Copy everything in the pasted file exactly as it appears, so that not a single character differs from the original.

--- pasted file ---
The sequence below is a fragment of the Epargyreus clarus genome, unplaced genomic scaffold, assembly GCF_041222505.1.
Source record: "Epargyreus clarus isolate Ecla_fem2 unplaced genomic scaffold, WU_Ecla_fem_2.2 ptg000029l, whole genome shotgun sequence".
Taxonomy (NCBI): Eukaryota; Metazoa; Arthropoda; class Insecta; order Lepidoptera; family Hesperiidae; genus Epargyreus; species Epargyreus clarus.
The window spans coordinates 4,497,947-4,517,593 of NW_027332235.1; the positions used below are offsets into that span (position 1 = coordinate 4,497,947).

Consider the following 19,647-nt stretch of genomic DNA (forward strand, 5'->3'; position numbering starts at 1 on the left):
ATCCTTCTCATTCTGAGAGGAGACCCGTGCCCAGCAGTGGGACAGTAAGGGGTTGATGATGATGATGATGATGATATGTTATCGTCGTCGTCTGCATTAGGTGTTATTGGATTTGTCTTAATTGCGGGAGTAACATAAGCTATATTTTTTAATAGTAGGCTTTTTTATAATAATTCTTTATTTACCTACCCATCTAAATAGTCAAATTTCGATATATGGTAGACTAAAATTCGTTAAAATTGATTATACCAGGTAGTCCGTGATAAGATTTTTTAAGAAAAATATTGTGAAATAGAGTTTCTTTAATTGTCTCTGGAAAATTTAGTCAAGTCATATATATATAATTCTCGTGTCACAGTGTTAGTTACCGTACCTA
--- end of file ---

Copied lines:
The sequence below is a fragment of the Epargyreus clarus genome, unplaced genomic scaffold, assembly GCF_041222505.1.
Source record: "Epargyreus clarus isolate Ecla_fem2 unplaced genomic scaffold, WU_Ecla_fem_2.2 ptg000029l, whole genome shotgun sequence".
Taxonomy (NCBI): Eukaryota; Metazoa; Arthropoda; class Insecta; order Lepidoptera; family Hesperiidae; genus Epargyreus; species Epargyreus clarus.
The window spans coordinates 4,497,947-4,517,593 of NW_027332235.1; the positions used below are offsets into that span (position 1 = coordinate 4,497,947).

Consider the following 19,647-nt stretch of genomic DNA (forward strand, 5'->3'; position numbering starts at 1 on the left):
ATCCTTCTCATTCTGAGAGGAGACCCGTGCCCAGCAGTGGGACAGTAAGGGGTTGATGATGATGATGATGATGATATGTTATCGTCGTCGTCTGCATTAGGTGTTATTGGATTTGTCTTAATTGCGGGAGTAACATAAGCTATATTTTTTAATAGTAGGCTTTTTTATAATAATTCTTTATTTACCTACCCATCTAAATAGTCAAATTTCGATATATGGTAGACTAAAATTCGTTAAAATTGATTATACCAGGTAGTCCGTGATAAGATTTTTTAAGAAAAATATTGTGAAATAGAGTTTCTTTAATTGTCTCTGGAAAATTTAGTCAAGTCATATATATATAATTCTCGTGTCACAGTGTTAGTTACCGTACCTA